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New Talking Machines.

As a saving in the time given up to writing, the phonograph promises to far outstrip the typewriter. The business man can dictate to the phonograph as fast as he can talk, and the wax cylinder, enclosed in a suitable box, can be sent off by mail to read out its message perhaps thousands of miles away. Or else, as is now done in Mr Edison's laboratory in Orange, N.J., the typewriter girl can print out upon paper what her employer nas dictated to the phonograph. For the reporter, the editor, and the author who can dictate, a device has been adapted to the phonograph which causes It to stop its message at every tenth word, and to continue only when a spring is touched. Thus the editor can dictate his article to the phonograph as he doeß now to his stenographer, and when the printer at thcease gets the resulting phonogram the instrument -will dictate to him in short sentences. If he cannot set up the sentence at one hearing, it will repeat its ten words. If ho is satisfied, it reads out ten words more. I really see no reason why the newspaper of the future should not come to the subscriber fn the shape of a phonogram. It would have to begin, however, with a table of contents, in order that one might not have to listen to a two hours' speech upon the tariff question in order to get at ten lines of a musical notice. But think what a musical critic might bo able to do for the public. He might give them whole arias from any opera or movements from a symphony, by way of proof or illustration. The very toneß of an actor's or singer's voice might be reproduced in the morning notice of last night's important dramatic or musical event. It has been remarked, by the way, that business letters and orders by phonograph would not be so binding as when put in black-and-white upon paper. A little wax cylinder covered with microscopic dots would not bo considered as good evidence in Court. But if the speaker's voice, inflection, accent, were so reproduced that witnesses could swear to tho personality, would it not suffice? How could there be any dispute over a man's will when the voice of the dead man was heard ? In music, as I have already said, the value of the phonograph even in its present condition is indisputable. Musicians are divided, and probably always will be, as to the manner fn which certain famous symphonies ought to be conducted. The metronome marks used by Beethoven are but uncertain guides at best, while no written directions as to dynamic values, expression, etc., are worth much. The phonograph will at least make it possible for the musician of tho future to know exactly how our composers wished their muslo given, for it will repeat that music as played today with every shade of expression, with all its infinite changes of time.—' Atlantic Monthly.'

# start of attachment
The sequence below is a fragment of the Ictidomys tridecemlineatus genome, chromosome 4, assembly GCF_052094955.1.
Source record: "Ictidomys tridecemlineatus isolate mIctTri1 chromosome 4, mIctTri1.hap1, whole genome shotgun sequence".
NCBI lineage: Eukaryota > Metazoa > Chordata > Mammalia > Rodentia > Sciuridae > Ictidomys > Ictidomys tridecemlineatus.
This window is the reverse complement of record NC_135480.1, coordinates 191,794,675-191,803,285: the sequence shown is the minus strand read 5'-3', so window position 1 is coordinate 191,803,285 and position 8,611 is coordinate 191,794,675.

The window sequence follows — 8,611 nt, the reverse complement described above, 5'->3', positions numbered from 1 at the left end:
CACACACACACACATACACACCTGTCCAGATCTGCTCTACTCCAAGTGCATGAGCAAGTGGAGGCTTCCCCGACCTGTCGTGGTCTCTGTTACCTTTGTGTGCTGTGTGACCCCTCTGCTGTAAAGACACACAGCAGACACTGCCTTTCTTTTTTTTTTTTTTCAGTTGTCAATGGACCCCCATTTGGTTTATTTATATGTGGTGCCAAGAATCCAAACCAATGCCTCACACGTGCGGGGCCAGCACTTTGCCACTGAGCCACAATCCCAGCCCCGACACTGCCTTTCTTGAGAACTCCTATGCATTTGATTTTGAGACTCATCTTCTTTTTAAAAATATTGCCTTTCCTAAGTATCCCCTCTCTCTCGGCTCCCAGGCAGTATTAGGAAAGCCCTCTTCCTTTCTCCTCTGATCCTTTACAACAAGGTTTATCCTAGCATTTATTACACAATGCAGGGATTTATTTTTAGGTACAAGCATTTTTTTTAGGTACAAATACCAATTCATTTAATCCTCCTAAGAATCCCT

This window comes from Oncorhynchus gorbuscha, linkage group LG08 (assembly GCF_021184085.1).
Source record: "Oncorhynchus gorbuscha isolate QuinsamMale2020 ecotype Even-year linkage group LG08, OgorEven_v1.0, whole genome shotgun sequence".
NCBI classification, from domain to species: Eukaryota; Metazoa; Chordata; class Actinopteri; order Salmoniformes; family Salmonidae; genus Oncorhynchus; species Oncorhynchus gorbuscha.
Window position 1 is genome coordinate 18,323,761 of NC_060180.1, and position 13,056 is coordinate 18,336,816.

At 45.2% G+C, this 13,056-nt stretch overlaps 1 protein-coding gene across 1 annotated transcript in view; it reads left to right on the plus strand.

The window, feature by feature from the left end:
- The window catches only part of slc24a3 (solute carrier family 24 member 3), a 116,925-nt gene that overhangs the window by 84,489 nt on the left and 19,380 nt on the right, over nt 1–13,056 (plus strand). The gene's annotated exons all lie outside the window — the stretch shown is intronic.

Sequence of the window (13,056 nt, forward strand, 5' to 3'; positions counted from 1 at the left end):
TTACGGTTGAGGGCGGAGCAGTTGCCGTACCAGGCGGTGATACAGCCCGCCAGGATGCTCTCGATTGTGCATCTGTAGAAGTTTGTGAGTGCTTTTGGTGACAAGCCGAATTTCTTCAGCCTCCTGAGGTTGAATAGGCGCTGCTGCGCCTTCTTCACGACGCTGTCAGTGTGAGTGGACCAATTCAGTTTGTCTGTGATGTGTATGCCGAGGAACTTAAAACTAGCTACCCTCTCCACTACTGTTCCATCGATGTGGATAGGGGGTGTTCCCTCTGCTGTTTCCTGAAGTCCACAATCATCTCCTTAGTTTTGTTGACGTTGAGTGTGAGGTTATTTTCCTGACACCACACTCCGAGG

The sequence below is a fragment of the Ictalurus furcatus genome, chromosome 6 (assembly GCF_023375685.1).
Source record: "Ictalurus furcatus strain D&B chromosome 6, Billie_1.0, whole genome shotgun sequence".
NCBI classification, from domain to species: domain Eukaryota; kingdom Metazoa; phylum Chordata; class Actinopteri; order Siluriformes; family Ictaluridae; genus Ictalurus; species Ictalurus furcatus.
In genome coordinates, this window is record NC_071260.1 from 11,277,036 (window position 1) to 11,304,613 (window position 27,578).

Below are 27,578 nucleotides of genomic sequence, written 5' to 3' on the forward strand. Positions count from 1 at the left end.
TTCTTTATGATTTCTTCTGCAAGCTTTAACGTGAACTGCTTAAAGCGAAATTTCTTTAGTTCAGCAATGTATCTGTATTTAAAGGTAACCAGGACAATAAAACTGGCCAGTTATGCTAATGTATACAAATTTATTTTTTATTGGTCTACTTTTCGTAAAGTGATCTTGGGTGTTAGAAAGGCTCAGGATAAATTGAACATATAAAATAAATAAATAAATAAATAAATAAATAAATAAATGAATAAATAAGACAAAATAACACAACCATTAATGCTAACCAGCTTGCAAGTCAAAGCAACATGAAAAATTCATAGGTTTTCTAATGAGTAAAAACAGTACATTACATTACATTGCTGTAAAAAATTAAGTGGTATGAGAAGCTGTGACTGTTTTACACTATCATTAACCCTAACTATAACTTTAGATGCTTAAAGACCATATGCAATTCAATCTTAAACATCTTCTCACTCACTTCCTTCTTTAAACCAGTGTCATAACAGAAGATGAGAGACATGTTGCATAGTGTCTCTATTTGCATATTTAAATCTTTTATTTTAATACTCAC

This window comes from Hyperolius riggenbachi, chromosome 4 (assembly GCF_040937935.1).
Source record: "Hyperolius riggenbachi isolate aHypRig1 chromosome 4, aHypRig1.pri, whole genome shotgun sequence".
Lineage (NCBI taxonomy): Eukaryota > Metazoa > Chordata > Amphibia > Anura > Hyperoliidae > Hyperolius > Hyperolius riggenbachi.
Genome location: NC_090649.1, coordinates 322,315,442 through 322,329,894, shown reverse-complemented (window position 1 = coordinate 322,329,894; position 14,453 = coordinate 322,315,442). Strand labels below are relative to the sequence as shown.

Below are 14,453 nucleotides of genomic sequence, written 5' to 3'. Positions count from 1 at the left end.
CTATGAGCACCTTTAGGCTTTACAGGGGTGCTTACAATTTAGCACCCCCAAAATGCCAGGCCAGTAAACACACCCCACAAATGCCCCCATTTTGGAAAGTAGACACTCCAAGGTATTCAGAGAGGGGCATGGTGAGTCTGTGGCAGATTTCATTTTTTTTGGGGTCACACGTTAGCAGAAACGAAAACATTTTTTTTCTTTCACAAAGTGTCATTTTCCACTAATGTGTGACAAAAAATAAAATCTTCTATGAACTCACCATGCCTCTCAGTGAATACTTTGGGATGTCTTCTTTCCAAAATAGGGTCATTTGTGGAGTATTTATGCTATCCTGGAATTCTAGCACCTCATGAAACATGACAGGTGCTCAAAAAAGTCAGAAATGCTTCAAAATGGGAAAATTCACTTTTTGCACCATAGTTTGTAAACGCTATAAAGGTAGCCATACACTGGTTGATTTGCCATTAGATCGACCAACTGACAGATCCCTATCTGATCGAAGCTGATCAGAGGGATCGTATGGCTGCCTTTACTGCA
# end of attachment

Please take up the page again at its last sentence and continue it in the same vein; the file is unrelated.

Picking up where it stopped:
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Bibliographic details

New Talking Machines., Evening Star, Issue 7917, 27 May 1889

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New Talking Machines. Evening Star, Issue 7917, 27 May 1889